Berlin has served as the setting for countless films, and in the early years of moviemaking, its studios rivaled those in Hollywood. Because Berlin is dear to my heart, I have seen many of them, but if I could recommend only one, it would be “Good Bye, Lenin!” This charming and heartwarming picture centers on a young East German man and his mother, who emerges from a coma shortly after the Wall comes down. When she awakes, the doctor informs her son that her heart can’t tolerate any shocks. Afraid that learning of the demise of East Germany might kill her, he goes to ever greater and more farcical lengths to hide the fact, roping his sister, girlfriend, neighbors and eventually a former cosmonaut into the scheme. The film offers insight into East German life and the tumultuous changes wrought by the fall of the Wall, but ultimately, it’s about a son’s deep love.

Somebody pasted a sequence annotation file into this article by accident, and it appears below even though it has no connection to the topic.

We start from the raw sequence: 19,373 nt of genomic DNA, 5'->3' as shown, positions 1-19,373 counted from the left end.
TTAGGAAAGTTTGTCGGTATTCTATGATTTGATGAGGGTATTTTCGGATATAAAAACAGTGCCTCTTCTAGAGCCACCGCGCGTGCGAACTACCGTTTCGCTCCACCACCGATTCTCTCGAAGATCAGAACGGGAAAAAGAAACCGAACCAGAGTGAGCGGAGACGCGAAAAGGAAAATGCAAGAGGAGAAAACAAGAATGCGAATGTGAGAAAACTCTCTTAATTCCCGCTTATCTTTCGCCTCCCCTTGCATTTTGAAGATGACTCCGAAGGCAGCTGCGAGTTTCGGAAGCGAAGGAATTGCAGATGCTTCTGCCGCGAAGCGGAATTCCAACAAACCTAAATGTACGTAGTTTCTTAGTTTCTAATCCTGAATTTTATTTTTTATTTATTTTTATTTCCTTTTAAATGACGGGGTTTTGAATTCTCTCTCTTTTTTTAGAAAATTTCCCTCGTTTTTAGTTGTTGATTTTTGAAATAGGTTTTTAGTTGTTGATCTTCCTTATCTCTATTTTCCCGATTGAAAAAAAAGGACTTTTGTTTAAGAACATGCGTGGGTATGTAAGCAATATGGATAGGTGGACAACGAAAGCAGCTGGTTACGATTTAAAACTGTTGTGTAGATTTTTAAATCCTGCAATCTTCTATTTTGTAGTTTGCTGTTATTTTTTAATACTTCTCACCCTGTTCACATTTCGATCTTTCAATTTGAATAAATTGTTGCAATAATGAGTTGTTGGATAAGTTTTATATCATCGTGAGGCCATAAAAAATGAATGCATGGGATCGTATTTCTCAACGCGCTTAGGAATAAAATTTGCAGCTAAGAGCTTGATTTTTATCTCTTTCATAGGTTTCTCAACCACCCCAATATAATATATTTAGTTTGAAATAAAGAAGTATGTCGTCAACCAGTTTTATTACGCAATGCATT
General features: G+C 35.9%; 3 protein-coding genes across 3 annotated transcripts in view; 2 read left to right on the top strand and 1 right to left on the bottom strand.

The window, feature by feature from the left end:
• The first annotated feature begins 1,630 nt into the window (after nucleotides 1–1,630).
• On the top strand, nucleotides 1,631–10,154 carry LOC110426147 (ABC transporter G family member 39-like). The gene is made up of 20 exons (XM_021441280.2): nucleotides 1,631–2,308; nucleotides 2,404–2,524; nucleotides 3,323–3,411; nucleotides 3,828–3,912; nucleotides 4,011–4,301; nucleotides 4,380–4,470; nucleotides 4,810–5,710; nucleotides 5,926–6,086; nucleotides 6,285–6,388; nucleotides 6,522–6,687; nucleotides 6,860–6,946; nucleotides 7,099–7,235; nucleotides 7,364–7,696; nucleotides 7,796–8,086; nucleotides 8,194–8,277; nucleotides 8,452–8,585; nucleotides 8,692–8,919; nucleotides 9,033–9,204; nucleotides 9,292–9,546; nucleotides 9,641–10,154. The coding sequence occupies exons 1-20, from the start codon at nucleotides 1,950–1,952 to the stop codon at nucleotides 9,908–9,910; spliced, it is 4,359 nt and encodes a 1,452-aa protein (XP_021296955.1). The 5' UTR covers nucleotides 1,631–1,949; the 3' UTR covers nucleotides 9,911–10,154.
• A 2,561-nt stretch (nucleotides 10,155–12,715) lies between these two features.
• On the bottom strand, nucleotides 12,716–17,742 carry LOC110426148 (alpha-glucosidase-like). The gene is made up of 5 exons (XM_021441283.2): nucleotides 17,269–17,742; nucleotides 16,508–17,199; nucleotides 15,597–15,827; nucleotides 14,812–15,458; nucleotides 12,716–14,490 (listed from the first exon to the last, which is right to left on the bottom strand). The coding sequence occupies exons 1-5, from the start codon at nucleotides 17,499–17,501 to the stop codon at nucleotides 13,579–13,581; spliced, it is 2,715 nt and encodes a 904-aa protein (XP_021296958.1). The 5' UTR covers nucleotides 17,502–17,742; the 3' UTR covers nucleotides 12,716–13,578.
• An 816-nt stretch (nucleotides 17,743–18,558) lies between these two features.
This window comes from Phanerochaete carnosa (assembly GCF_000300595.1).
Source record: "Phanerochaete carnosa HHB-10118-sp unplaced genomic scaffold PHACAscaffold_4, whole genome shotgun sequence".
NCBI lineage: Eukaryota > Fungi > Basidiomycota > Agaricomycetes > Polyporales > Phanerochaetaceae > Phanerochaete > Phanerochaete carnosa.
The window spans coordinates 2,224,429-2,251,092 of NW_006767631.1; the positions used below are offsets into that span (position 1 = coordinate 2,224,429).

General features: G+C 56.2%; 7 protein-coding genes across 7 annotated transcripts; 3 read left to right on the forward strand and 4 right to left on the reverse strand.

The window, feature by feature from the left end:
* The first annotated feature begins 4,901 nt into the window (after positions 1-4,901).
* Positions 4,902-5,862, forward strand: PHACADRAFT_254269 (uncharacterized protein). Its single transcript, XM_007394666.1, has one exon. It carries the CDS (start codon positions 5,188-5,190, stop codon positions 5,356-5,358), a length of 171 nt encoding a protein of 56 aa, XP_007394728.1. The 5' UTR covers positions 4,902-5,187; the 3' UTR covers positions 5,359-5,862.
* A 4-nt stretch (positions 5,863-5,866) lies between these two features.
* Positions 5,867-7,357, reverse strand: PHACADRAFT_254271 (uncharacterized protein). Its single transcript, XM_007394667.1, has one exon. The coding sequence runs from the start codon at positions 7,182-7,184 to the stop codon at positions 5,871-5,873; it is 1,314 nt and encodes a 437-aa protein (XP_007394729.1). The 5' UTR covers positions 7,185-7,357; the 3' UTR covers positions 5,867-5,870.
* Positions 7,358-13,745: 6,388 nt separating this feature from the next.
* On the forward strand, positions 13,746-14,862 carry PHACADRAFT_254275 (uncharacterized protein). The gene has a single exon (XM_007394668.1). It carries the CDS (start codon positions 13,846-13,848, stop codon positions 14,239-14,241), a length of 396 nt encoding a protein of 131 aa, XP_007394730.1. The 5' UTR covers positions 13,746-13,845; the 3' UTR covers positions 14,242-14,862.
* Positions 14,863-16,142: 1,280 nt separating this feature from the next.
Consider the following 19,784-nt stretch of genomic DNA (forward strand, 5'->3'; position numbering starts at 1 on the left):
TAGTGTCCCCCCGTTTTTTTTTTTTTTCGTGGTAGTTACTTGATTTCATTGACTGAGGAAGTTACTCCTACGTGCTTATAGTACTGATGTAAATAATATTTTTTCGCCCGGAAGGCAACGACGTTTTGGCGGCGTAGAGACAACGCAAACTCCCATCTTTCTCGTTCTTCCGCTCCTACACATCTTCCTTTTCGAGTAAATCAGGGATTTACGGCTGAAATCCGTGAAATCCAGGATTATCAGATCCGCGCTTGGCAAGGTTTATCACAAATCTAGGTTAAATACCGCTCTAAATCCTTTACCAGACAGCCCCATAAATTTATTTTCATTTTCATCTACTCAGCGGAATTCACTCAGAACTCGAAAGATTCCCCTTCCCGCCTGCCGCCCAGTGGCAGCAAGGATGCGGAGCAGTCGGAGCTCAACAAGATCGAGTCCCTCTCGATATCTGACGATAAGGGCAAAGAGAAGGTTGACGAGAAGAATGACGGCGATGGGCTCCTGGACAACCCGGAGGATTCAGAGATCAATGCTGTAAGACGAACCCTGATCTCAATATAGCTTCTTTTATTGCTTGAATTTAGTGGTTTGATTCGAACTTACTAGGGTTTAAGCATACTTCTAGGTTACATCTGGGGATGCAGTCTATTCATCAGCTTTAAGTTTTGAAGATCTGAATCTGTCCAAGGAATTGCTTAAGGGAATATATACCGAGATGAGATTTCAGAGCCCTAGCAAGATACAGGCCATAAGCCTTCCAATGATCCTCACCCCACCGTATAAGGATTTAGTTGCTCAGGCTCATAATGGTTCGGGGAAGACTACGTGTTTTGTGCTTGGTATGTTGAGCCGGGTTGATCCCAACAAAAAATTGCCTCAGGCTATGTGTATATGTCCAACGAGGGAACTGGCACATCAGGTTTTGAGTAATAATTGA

I also highly recommend “The Lives of Others,” which follows an East German playwright and actress and the Stasi agent who spies on them; “Run Lola Run,” a time-bending action film about a young woman’s attempts to procure 100,000 marks in just 20 minutes; and “Metropolis,” Fritz Lang’s silent masterpiece, memorable for its incomparably beautiful art deco sets.